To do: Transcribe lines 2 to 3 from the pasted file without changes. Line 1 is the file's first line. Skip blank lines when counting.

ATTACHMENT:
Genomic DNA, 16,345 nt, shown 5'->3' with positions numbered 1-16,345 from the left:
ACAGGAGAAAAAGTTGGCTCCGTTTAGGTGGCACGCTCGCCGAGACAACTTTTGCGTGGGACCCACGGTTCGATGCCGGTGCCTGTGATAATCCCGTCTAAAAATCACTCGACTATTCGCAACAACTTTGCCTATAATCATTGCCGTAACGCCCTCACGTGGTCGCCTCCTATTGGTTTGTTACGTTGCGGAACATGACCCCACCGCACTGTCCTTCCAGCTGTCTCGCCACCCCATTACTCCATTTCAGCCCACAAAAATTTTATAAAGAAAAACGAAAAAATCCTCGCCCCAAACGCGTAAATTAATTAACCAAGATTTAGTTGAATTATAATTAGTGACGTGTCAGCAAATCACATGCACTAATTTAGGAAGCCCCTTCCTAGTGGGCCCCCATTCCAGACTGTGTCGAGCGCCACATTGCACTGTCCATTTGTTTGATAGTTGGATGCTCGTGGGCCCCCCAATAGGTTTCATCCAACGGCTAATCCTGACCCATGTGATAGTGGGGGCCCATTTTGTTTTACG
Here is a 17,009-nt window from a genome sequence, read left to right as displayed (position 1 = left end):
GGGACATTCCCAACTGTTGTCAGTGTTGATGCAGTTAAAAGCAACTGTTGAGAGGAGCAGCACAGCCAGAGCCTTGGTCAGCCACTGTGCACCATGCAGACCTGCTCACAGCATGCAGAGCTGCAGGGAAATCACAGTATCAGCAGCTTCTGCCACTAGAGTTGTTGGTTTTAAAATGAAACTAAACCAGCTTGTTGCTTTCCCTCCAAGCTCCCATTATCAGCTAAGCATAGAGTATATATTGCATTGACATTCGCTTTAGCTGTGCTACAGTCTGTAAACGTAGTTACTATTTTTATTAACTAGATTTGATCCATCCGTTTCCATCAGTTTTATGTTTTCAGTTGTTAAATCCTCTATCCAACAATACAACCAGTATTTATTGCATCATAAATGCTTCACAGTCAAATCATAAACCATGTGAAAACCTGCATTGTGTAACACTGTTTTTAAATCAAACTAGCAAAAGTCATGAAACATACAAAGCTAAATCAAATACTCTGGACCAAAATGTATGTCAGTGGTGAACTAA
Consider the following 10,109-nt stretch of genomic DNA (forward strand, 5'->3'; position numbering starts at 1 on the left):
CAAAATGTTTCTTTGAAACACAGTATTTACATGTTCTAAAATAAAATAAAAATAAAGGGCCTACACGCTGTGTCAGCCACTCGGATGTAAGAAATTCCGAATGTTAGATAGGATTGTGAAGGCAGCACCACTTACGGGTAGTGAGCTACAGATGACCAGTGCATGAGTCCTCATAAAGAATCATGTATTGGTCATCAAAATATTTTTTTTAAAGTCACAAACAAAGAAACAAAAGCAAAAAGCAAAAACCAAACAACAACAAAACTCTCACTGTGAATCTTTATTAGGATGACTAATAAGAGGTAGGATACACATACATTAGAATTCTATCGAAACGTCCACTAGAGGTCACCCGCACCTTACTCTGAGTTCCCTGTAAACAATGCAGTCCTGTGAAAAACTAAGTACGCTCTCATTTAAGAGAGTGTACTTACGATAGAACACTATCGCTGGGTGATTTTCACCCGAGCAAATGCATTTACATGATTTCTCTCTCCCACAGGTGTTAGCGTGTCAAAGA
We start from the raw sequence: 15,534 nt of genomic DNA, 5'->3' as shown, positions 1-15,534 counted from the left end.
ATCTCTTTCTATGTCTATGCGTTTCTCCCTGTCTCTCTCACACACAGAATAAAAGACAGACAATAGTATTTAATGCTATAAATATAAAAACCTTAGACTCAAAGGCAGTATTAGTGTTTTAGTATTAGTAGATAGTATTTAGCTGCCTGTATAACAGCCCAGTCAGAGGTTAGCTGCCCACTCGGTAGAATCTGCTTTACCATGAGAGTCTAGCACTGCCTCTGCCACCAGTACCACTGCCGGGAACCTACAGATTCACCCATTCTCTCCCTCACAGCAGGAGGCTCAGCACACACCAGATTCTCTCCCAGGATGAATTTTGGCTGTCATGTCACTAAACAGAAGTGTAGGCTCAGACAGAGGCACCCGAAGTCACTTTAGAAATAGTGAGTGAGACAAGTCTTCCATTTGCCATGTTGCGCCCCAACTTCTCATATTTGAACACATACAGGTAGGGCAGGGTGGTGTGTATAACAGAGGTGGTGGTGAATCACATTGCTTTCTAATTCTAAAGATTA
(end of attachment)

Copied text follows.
ACAGGAGAAAAAGTTGGCTCCGTTTAGGTGGCACGCTCGCCGAGACAACTTTTGCGTGGGACCCACGGTTCGATGCCGGTGCCTGTGATAATCCCGTCTAAAAATCACTCGACTATTCGCAACAACTTTGCCTATAATCATTGCCGTAACGCCCTCACGTGGTCGCCTCCTATTGGTTTGTTACGTTGCGGAACATGACCCCACCGCACTGTCCTTCCAGCTGTCTCGCCACCCCATTACTCCATTTCAGCCCACAAAAATTTTATAAAGAAAAACGAAAAAATCCTCGCCCCAAACGCGTAAATTAATTAACCAAGATTTAGTTGAATTATAATTAGTGACGTGTCAGCAAATCACATGCACTAATTTAGGAAGCCCCTTCCTAGTGGGCCCCCATTCCAGACTGTGTCGAGCGCCACATTGCACTGTCCATTTGTTTGATAGTTGGATGCTCGTGGGCCCCCCAATAGGTTTCATCCAACGGCTAATCCTGACCCATGTGATAGTGGGGGCCCATTTTGTTTTACG
Here is a 17,009-nt window from a genome sequence, read left to right as displayed (position 1 = left end):